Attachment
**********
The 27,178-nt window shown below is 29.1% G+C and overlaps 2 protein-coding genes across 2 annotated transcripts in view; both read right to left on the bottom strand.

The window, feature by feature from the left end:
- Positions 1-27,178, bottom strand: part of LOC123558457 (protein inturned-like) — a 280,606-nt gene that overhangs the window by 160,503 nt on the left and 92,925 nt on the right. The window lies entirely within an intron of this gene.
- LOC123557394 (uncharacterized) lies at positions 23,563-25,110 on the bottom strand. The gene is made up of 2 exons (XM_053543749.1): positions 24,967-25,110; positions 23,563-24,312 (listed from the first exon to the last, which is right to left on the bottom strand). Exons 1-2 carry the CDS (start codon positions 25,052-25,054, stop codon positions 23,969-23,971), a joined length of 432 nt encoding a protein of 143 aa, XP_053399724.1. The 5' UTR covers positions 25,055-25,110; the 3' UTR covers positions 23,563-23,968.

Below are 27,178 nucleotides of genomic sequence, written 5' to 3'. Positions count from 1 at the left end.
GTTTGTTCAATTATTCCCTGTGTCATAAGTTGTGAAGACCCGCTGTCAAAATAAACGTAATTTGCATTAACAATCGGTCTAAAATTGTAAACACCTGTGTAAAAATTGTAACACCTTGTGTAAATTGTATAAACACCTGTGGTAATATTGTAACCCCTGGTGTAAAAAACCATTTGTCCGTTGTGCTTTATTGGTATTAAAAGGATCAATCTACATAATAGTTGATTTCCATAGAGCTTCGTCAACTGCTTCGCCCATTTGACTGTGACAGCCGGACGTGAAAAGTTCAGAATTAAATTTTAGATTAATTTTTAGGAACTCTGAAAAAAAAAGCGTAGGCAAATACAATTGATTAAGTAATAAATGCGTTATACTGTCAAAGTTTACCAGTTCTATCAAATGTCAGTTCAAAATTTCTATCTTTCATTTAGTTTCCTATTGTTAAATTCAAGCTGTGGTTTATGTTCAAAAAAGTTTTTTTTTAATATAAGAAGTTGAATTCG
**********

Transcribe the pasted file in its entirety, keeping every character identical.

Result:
The 27,178-nt window shown below is 29.1% G+C and overlaps 2 protein-coding genes across 2 annotated transcripts in view; both read right to left on the bottom strand.

The window, feature by feature from the left end:
- Positions 1-27,178, bottom strand: part of LOC123558457 (protein inturned-like) — a 280,606-nt gene that overhangs the window by 160,503 nt on the left and 92,925 nt on the right. The window lies entirely within an intron of this gene.
- LOC123557394 (uncharacterized) lies at positions 23,563-25,110 on the bottom strand. The gene is made up of 2 exons (XM_053543749.1): positions 24,967-25,110; positions 23,563-24,312 (listed from the first exon to the last, which is right to left on the bottom strand). Exons 1-2 carry the CDS (start codon positions 25,052-25,054, stop codon positions 23,969-23,971), a joined length of 432 nt encoding a protein of 143 aa, XP_053399724.1. The 5' UTR covers positions 25,055-25,110; the 3' UTR covers positions 23,563-23,968.

Below are 27,178 nucleotides of genomic sequence, written 5' to 3'. Positions count from 1 at the left end.
GTTTGTTCAATTATTCCCTGTGTCATAAGTTGTGAAGACCCGCTGTCAAAATAAACGTAATTTGCATTAACAATCGGTCTAAAATTGTAAACACCTGTGTAAAAATTGTAACACCTTGTGTAAATTGTATAAACACCTGTGGTAATATTGTAACCCCTGGTGTAAAAAACCATTTGTCCGTTGTGCTTTATTGGTATTAAAAGGATCAATCTACATAATAGTTGATTTCCATAGAGCTTCGTCAACTGCTTCGCCCATTTGACTGTGACAGCCGGACGTGAAAAGTTCAGAATTAAATTTTAGATTAATTTTTAGGAACTCTGAAAAAAAAAGCGTAGGCAAATACAATTGATTAAGTAATAAATGCGTTATACTGTCAAAGTTTACCAGTTCTATCAAATGTCAGTTCAAAATTTCTATCTTTCATTTAGTTTCCTATTGTTAAATTCAAGCTGTGGTTTATGTTCAAAAAAGTTTTTTTTTAATATAAGAAGTTGAATTCG